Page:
Assistant U.S. Secretary of State Christopher Hill, the top U.S. envoy to the six-nation talks on North Korea's nuclear programs, will meet with his Japanese and South Korean counterparts Thursday in Tokyo.
The meeting is being held as optimism grows that Pyongyang will soon produce a long-overdue declaration of its nuclear programs.
U.S. Secretary of State Condoleezza Rice said Wednesday she expects the declaration to be handed over to China - host of the talks aimed at ending Pyongyang's atomic program.
Rice said Washington will respond by moving to take North Korea off its list of state sponsors of terrorism and by dropping related sanctions.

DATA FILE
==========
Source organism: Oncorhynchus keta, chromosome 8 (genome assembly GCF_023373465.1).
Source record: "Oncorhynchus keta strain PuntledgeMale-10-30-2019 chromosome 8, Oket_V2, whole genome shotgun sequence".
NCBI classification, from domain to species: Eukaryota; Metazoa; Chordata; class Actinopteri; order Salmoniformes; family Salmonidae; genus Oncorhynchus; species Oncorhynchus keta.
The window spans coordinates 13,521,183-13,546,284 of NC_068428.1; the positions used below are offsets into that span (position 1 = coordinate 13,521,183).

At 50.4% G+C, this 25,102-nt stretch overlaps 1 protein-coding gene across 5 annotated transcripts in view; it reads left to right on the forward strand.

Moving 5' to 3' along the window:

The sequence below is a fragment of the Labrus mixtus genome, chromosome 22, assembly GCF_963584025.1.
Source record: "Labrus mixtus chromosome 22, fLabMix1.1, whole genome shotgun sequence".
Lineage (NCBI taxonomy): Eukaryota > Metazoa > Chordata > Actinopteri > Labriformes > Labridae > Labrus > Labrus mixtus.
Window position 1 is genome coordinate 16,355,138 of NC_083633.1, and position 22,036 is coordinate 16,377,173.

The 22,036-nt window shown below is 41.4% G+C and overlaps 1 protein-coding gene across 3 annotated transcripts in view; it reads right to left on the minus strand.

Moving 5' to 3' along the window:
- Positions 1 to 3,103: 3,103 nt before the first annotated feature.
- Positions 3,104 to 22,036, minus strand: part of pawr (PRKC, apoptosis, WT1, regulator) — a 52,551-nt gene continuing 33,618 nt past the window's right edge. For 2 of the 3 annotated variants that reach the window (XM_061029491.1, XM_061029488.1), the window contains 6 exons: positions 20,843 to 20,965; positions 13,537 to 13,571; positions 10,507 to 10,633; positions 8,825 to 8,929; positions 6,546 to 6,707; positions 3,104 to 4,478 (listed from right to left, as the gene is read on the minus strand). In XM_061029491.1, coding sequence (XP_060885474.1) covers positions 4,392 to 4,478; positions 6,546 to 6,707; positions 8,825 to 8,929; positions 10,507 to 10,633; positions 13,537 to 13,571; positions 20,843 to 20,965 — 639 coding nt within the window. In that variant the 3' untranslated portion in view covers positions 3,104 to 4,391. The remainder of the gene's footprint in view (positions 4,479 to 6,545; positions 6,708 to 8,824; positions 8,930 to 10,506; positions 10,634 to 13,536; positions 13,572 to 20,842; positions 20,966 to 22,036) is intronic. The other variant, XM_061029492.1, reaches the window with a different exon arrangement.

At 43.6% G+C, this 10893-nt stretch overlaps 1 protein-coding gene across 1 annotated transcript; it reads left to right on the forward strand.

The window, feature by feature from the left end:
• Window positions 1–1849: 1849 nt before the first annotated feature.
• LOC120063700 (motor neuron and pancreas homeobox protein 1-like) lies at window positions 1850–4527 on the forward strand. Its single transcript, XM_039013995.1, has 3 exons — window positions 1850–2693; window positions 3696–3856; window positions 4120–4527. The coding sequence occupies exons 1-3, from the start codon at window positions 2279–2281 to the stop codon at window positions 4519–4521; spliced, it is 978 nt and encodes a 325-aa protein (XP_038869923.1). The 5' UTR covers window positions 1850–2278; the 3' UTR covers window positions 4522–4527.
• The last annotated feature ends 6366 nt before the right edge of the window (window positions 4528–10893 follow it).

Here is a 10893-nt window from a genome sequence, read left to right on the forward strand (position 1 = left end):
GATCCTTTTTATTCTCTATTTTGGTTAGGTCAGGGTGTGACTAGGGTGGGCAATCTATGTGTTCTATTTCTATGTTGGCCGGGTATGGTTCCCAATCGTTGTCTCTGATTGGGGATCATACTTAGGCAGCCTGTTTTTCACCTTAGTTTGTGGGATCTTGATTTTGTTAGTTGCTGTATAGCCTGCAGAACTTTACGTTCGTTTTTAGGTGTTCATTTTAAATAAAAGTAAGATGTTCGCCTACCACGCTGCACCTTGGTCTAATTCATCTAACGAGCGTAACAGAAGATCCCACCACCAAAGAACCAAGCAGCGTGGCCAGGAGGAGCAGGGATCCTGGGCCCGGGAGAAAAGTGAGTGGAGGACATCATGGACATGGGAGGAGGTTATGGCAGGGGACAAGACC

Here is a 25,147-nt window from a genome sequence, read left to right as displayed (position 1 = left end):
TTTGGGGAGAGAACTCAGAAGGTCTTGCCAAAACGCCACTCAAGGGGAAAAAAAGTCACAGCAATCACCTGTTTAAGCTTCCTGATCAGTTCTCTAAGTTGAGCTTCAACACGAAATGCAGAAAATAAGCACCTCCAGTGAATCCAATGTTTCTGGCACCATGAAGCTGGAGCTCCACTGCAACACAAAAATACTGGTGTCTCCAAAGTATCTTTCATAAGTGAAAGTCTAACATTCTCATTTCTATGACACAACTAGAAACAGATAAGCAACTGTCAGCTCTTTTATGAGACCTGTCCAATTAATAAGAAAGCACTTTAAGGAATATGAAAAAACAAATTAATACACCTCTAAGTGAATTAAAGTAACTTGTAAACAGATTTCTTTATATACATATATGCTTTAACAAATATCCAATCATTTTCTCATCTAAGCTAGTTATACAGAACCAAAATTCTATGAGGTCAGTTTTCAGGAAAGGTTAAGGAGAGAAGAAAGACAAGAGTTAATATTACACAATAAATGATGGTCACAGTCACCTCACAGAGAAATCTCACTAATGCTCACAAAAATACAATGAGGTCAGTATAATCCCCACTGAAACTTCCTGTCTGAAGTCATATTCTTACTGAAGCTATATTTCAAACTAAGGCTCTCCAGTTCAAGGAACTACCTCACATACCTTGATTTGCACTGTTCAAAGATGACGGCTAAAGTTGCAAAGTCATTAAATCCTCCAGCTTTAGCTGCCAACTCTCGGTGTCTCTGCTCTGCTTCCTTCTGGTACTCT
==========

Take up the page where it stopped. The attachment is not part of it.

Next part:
She did not cite reasons for her optimism.
North Korea was supposed to have issued the declaration at the end of last year as part of its agreement to dismantle its nuclear program, in exchange for energy aid.
South Korea urged Japan on Wednesday to provide aid to the isolated regime to maintain progress in the six-party talks.
Until now, Japan has refused to provide aid because of a stalemate over North Korea's kidnapping of Japanese citizens in the 1970s and 80s to train its spies. Pyongyang has agreed to investigate the fate of those Japanese citizens who were seized.
After Thursday's talks in Tokyo, Christopher Hill will travel to China on Friday.
The six-nation talks involve the United States, China, the two Koreas, Japan, and Russia.
Some information for this report was provided by AFP.